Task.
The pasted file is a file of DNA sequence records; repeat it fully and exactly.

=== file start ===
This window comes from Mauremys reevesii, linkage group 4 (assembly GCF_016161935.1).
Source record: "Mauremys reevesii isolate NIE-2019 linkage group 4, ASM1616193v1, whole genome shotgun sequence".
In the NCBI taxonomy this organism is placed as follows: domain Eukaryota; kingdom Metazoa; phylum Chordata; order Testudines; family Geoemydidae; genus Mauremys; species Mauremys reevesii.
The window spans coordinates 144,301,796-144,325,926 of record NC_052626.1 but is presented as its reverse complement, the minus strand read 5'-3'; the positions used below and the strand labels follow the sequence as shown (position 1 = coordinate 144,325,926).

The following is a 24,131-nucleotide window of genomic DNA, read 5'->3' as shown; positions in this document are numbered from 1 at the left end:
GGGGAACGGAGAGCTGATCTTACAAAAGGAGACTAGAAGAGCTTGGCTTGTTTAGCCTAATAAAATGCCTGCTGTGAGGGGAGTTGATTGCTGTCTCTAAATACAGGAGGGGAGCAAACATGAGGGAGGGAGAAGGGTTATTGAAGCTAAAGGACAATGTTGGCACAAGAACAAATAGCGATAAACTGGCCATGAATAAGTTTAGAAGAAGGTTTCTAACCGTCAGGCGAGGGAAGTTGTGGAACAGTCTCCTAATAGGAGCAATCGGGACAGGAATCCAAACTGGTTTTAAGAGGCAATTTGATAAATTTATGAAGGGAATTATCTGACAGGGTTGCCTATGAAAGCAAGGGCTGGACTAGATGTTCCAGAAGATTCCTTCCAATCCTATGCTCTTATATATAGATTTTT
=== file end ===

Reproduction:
This window comes from Mauremys reevesii, linkage group 4 (assembly GCF_016161935.1).
Source record: "Mauremys reevesii isolate NIE-2019 linkage group 4, ASM1616193v1, whole genome shotgun sequence".
In the NCBI taxonomy this organism is placed as follows: domain Eukaryota; kingdom Metazoa; phylum Chordata; order Testudines; family Geoemydidae; genus Mauremys; species Mauremys reevesii.
The window spans coordinates 144,301,796-144,325,926 of record NC_052626.1 but is presented as its reverse complement, the minus strand read 5'-3'; the positions used below and the strand labels follow the sequence as shown (position 1 = coordinate 144,325,926).

The following is a 24,131-nucleotide window of genomic DNA, read 5'->3' as shown; positions in this document are numbered from 1 at the left end:
GGGGAACGGAGAGCTGATCTTACAAAAGGAGACTAGAAGAGCTTGGCTTGTTTAGCCTAATAAAATGCCTGCTGTGAGGGGAGTTGATTGCTGTCTCTAAATACAGGAGGGGAGCAAACATGAGGGAGGGAGAAGGGTTATTGAAGCTAAAGGACAATGTTGGCACAAGAACAAATAGCGATAAACTGGCCATGAATAAGTTTAGAAGAAGGTTTCTAACCGTCAGGCGAGGGAAGTTGTGGAACAGTCTCCTAATAGGAGCAATCGGGACAGGAATCCAAACTGGTTTTAAGAGGCAATTTGATAAATTTATGAAGGGAATTATCTGACAGGGTTGCCTATGAAAGCAAGGGCTGGACTAGATGTTCCAGAAGATTCCTTCCAATCCTATGCTCTTATATATAGATTTTT